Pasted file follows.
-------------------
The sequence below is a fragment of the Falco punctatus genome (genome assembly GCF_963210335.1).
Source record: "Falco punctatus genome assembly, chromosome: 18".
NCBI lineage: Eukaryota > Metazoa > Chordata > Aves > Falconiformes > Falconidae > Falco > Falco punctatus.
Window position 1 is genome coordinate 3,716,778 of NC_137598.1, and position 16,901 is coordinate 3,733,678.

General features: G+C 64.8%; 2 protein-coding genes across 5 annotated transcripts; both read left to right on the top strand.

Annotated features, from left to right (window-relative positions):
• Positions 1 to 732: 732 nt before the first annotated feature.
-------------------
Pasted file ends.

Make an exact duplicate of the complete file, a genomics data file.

The sequence below is a fragment of the Falco punctatus genome (genome assembly GCF_963210335.1).
Source record: "Falco punctatus genome assembly, chromosome: 18".
NCBI lineage: Eukaryota > Metazoa > Chordata > Aves > Falconiformes > Falconidae > Falco > Falco punctatus.
Window position 1 is genome coordinate 3,716,778 of NC_137598.1, and position 16,901 is coordinate 3,733,678.

General features: G+C 64.8%; 2 protein-coding genes across 5 annotated transcripts; both read left to right on the top strand.

Annotated features, from left to right (window-relative positions):
• Positions 1 to 732: 732 nt before the first annotated feature.